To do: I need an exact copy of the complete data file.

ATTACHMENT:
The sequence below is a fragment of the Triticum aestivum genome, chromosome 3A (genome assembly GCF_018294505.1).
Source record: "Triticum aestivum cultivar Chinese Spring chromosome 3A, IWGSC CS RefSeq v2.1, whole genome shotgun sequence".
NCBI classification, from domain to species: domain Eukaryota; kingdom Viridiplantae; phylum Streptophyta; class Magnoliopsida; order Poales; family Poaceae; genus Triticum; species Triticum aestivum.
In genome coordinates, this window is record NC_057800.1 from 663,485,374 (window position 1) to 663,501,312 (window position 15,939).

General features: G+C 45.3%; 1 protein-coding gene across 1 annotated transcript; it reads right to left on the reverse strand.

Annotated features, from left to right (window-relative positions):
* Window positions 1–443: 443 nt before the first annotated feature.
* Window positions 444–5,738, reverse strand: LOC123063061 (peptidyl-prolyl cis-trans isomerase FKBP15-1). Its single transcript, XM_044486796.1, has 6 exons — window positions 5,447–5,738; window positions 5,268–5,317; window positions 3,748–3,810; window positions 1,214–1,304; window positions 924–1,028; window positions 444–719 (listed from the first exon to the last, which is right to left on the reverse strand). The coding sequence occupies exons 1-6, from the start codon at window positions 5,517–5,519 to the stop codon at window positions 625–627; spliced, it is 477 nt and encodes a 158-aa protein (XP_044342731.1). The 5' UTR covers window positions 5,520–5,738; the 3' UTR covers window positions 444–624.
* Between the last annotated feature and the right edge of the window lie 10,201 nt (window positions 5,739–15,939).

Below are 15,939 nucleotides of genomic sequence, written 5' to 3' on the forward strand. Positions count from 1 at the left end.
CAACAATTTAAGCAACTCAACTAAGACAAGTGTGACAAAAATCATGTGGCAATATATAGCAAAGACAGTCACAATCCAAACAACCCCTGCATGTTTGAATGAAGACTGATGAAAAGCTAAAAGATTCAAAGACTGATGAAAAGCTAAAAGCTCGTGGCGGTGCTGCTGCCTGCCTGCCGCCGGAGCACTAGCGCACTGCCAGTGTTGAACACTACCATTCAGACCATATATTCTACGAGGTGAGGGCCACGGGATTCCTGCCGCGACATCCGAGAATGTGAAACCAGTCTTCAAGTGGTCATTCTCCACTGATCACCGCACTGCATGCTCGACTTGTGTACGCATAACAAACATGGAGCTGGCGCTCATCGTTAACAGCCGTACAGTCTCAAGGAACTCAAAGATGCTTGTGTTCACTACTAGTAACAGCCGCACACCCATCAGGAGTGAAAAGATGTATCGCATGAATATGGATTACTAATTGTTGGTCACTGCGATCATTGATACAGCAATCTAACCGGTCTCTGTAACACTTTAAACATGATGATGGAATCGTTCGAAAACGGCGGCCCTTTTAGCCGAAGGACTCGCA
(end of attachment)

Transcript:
The sequence below is a fragment of the Triticum aestivum genome, chromosome 3A (genome assembly GCF_018294505.1).
Source record: "Triticum aestivum cultivar Chinese Spring chromosome 3A, IWGSC CS RefSeq v2.1, whole genome shotgun sequence".
NCBI classification, from domain to species: domain Eukaryota; kingdom Viridiplantae; phylum Streptophyta; class Magnoliopsida; order Poales; family Poaceae; genus Triticum; species Triticum aestivum.
In genome coordinates, this window is record NC_057800.1 from 663,485,374 (window position 1) to 663,501,312 (window position 15,939).

General features: G+C 45.3%; 1 protein-coding gene across 1 annotated transcript; it reads right to left on the reverse strand.

Annotated features, from left to right (window-relative positions):
* Window positions 1–443: 443 nt before the first annotated feature.
* Window positions 444–5,738, reverse strand: LOC123063061 (peptidyl-prolyl cis-trans isomerase FKBP15-1). Its single transcript, XM_044486796.1, has 6 exons — window positions 5,447–5,738; window positions 5,268–5,317; window positions 3,748–3,810; window positions 1,214–1,304; window positions 924–1,028; window positions 444–719 (listed from the first exon to the last, which is right to left on the reverse strand). The coding sequence occupies exons 1-6, from the start codon at window positions 5,517–5,519 to the stop codon at window positions 625–627; spliced, it is 477 nt and encodes a 158-aa protein (XP_044342731.1). The 5' UTR covers window positions 5,520–5,738; the 3' UTR covers window positions 444–624.
* Between the last annotated feature and the right edge of the window lie 10,201 nt (window positions 5,739–15,939).

Below are 15,939 nucleotides of genomic sequence, written 5' to 3' on the forward strand. Positions count from 1 at the left end.
CAACAATTTAAGCAACTCAACTAAGACAAGTGTGACAAAAATCATGTGGCAATATATAGCAAAGACAGTCACAATCCAAACAACCCCTGCATGTTTGAATGAAGACTGATGAAAAGCTAAAAGATTCAAAGACTGATGAAAAGCTAAAAGCTCGTGGCGGTGCTGCTGCCTGCCTGCCGCCGGAGCACTAGCGCACTGCCAGTGTTGAACACTACCATTCAGACCATATATTCTACGAGGTGAGGGCCACGGGATTCCTGCCGCGACATCCGAGAATGTGAAACCAGTCTTCAAGTGGTCATTCTCCACTGATCACCGCACTGCATGCTCGACTTGTGTACGCATAACAAACATGGAGCTGGCGCTCATCGTTAACAGCCGTACAGTCTCAAGGAACTCAAAGATGCTTGTGTTCACTACTAGTAACAGCCGCACACCCATCAGGAGTGAAAAGATGTATCGCATGAATATGGATTACTAATTGTTGGTCACTGCGATCATTGATACAGCAATCTAACCGGTCTCTGTAACACTTTAAACATGATGATGGAATCGTTCGAAAACGGCGGCCCTTTTAGCCGAAGGACTCGCA